Minor rectal bleeding can be alarming. Most of us worry that it's a sign of colon cancer. While it's important to tell your doctor about rectal bleeding, the two most common causes are easy to fix.
Although more serious than diverticulosis, the related condition diverticulitis is seldom fatal. And patients often are led to believe myths about the condition that unnecessarily stress them out.
If your bottom itches, the problem may not be hemorrhoids — it may be chemicals in the wipes you use or overdoing the cleaning bit.
People hear “surgery” and they think “scalpel” or “scar.” Today, transanal endoscopic microsurgery, or TEMS, is a great option for removing early stage cancer and benign polyps in the rectum — all without a surgical incision.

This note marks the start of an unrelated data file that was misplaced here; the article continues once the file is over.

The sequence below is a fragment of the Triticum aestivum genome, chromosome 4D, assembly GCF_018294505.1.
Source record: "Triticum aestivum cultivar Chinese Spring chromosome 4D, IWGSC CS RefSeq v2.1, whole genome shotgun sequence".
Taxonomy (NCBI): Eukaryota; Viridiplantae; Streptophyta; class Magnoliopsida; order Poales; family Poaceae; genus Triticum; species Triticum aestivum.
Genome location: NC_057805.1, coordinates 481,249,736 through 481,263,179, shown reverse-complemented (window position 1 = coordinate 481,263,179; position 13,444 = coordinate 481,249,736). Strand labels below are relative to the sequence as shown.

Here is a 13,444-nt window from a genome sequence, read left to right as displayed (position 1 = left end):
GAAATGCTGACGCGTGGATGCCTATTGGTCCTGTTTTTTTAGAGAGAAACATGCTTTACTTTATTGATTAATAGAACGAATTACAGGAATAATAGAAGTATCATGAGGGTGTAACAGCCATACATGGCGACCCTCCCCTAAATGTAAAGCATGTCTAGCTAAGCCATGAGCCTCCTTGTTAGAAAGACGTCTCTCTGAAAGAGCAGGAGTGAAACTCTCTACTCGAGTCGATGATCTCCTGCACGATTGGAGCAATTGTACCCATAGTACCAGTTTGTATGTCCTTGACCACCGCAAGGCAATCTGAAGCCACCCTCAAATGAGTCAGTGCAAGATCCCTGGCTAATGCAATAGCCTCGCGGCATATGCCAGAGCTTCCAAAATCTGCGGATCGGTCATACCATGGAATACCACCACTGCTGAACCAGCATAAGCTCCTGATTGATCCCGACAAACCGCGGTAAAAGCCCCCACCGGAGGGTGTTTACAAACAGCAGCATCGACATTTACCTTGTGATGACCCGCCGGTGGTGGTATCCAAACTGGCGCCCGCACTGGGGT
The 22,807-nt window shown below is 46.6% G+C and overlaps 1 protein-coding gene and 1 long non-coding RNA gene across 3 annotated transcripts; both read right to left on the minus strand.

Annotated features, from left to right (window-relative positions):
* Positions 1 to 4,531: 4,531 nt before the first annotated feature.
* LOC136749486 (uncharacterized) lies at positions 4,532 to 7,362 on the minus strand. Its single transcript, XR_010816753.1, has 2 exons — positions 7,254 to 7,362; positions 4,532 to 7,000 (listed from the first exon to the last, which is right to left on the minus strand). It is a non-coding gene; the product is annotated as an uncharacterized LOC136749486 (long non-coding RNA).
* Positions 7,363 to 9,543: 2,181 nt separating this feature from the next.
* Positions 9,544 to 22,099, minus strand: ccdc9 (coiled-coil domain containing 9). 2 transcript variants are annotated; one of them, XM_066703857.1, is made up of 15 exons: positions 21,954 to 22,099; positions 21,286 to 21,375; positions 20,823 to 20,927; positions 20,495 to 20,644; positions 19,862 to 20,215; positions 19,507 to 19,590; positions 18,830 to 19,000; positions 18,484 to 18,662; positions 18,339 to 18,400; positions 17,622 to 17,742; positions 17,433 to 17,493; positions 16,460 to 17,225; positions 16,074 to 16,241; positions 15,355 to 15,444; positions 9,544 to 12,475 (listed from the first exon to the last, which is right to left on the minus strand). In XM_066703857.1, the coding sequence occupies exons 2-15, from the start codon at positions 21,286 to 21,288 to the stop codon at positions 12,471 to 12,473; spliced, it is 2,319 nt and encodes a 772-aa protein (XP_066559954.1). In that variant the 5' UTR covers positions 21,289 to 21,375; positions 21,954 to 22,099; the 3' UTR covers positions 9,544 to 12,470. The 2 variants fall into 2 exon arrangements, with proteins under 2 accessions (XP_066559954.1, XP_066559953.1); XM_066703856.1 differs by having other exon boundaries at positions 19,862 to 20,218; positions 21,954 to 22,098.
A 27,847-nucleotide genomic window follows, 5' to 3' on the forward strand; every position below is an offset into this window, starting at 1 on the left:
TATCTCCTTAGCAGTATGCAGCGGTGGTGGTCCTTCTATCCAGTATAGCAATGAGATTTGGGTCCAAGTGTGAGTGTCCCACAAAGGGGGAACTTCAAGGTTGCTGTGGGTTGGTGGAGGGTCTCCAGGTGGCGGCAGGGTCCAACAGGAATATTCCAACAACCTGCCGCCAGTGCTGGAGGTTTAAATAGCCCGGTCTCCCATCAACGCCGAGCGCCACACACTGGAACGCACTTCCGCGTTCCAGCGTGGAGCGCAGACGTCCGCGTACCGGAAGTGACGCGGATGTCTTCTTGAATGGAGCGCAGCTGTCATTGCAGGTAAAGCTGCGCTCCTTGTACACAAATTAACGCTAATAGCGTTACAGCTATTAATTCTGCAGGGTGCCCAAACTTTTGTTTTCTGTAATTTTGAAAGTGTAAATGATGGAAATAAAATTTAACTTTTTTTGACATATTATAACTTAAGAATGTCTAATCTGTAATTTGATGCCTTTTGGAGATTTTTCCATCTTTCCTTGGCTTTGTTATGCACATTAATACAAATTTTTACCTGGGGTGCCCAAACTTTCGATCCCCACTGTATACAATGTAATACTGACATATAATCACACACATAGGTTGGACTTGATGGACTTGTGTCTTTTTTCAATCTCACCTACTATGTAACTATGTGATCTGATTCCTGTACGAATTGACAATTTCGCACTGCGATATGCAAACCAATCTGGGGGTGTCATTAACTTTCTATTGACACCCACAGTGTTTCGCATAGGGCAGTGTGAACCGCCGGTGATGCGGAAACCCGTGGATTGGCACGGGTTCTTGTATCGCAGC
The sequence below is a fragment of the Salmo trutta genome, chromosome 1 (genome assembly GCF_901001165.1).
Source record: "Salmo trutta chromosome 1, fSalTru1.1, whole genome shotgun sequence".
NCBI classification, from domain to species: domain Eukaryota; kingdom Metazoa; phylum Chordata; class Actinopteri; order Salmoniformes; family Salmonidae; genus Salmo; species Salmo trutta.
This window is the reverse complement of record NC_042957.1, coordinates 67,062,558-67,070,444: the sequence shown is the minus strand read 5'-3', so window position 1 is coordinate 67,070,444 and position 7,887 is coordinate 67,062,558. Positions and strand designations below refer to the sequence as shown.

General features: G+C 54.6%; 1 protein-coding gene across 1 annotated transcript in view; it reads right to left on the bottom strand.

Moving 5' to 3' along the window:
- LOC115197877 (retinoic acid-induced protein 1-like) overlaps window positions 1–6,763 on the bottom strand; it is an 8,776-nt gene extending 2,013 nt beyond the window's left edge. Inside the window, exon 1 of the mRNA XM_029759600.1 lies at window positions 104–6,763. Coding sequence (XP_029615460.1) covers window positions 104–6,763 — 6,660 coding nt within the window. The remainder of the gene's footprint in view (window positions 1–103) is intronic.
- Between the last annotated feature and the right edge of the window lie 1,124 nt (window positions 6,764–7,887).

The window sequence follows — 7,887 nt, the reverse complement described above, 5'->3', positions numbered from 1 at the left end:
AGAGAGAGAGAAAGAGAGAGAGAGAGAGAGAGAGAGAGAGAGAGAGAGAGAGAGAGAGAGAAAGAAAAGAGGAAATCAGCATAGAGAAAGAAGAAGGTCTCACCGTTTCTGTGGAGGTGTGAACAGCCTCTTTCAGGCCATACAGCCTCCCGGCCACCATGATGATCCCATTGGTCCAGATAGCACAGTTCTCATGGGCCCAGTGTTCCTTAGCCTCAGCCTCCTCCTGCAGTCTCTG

Single-port colon removal can help patients with colon cancer, Crohn’s disease, ulcerative colitis, diverticulitis and constipation. Colorectal surgeon Meagan Costedio, MD, explains.
Surgery with a robot may sound like science fiction, yet it’s being used to help both patients and surgeons with certain procedures. Meagan Costedio, MD, regularly uses minimally invasive techniques to perform surgery, which includes using robots that give her four arms.
Surgery is evolving to be less, well, surgical. It involves fewer incisions, less recovery time and hidden scars. Today, even an entire colon can be removed through a person’s belly button.